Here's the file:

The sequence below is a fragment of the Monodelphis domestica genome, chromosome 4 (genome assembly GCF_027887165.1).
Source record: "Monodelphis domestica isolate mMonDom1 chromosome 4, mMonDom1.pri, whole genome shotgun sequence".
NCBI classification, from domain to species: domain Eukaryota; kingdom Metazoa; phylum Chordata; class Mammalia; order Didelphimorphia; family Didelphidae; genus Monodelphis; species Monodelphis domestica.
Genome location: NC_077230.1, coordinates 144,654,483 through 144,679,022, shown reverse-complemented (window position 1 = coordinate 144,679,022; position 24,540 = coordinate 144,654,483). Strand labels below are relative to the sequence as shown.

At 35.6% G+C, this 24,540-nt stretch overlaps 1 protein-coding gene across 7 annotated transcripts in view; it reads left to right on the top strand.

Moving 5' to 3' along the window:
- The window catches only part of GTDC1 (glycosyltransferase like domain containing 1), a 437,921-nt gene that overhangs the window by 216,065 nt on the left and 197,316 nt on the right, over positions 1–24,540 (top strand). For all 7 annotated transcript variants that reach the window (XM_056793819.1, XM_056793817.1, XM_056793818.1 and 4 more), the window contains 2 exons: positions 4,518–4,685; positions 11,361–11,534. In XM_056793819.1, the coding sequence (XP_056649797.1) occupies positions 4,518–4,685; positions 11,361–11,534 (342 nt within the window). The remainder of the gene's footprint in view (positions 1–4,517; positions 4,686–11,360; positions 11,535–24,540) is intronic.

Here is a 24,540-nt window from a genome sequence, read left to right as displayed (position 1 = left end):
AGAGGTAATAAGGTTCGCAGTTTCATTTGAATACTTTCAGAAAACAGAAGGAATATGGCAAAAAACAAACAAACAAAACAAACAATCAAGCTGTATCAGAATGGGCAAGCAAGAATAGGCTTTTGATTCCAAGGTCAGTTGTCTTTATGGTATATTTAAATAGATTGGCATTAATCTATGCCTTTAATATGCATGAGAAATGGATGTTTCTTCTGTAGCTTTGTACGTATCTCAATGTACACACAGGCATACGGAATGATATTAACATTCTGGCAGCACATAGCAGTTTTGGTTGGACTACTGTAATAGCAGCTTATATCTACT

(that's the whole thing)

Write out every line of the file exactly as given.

The sequence below is a fragment of the Monodelphis domestica genome, chromosome 4 (genome assembly GCF_027887165.1).
Source record: "Monodelphis domestica isolate mMonDom1 chromosome 4, mMonDom1.pri, whole genome shotgun sequence".
NCBI classification, from domain to species: domain Eukaryota; kingdom Metazoa; phylum Chordata; class Mammalia; order Didelphimorphia; family Didelphidae; genus Monodelphis; species Monodelphis domestica.
Genome location: NC_077230.1, coordinates 144,654,483 through 144,679,022, shown reverse-complemented (window position 1 = coordinate 144,679,022; position 24,540 = coordinate 144,654,483). Strand labels below are relative to the sequence as shown.

At 35.6% G+C, this 24,540-nt stretch overlaps 1 protein-coding gene across 7 annotated transcripts in view; it reads left to right on the top strand.

Moving 5' to 3' along the window:
- The window catches only part of GTDC1 (glycosyltransferase like domain containing 1), a 437,921-nt gene that overhangs the window by 216,065 nt on the left and 197,316 nt on the right, over positions 1–24,540 (top strand). For all 7 annotated transcript variants that reach the window (XM_056793819.1, XM_056793817.1, XM_056793818.1 and 4 more), the window contains 2 exons: positions 4,518–4,685; positions 11,361–11,534. In XM_056793819.1, the coding sequence (XP_056649797.1) occupies positions 4,518–4,685; positions 11,361–11,534 (342 nt within the window). The remainder of the gene's footprint in view (positions 1–4,517; positions 4,686–11,360; positions 11,535–24,540) is intronic.

Here is a 24,540-nt window from a genome sequence, read left to right as displayed (position 1 = left end):
AGAGGTAATAAGGTTCGCAGTTTCATTTGAATACTTTCAGAAAACAGAAGGAATATGGCAAAAAACAAACAAACAAAACAAACAATCAAGCTGTATCAGAATGGGCAAGCAAGAATAGGCTTTTGATTCCAAGGTCAGTTGTCTTTATGGTATATTTAAATAGATTGGCATTAATCTATGCCTTTAATATGCATGAGAAATGGATGTTTCTTCTGTAGCTTTGTACGTATCTCAATGTACACACAGGCATACGGAATGATATTAACATTCTGGCAGCACATAGCAGTTTTGGTTGGACTACTGTAATAGCAGCTTATATCTACT